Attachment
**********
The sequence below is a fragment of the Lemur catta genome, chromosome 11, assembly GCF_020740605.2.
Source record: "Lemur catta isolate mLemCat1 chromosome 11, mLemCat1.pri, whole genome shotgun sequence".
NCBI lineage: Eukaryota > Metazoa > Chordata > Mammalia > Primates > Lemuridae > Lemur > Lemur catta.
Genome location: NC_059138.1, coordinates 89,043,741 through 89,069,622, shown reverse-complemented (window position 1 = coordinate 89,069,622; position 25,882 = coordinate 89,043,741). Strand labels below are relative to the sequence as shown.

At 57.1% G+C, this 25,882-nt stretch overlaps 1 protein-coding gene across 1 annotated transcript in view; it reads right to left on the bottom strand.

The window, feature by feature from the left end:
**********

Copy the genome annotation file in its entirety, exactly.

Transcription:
The sequence below is a fragment of the Lemur catta genome, chromosome 11, assembly GCF_020740605.2.
Source record: "Lemur catta isolate mLemCat1 chromosome 11, mLemCat1.pri, whole genome shotgun sequence".
NCBI lineage: Eukaryota > Metazoa > Chordata > Mammalia > Primates > Lemuridae > Lemur > Lemur catta.
Genome location: NC_059138.1, coordinates 89,043,741 through 89,069,622, shown reverse-complemented (window position 1 = coordinate 89,069,622; position 25,882 = coordinate 89,043,741). Strand labels below are relative to the sequence as shown.

At 57.1% G+C, this 25,882-nt stretch overlaps 1 protein-coding gene across 1 annotated transcript in view; it reads right to left on the bottom strand.

The window, feature by feature from the left end: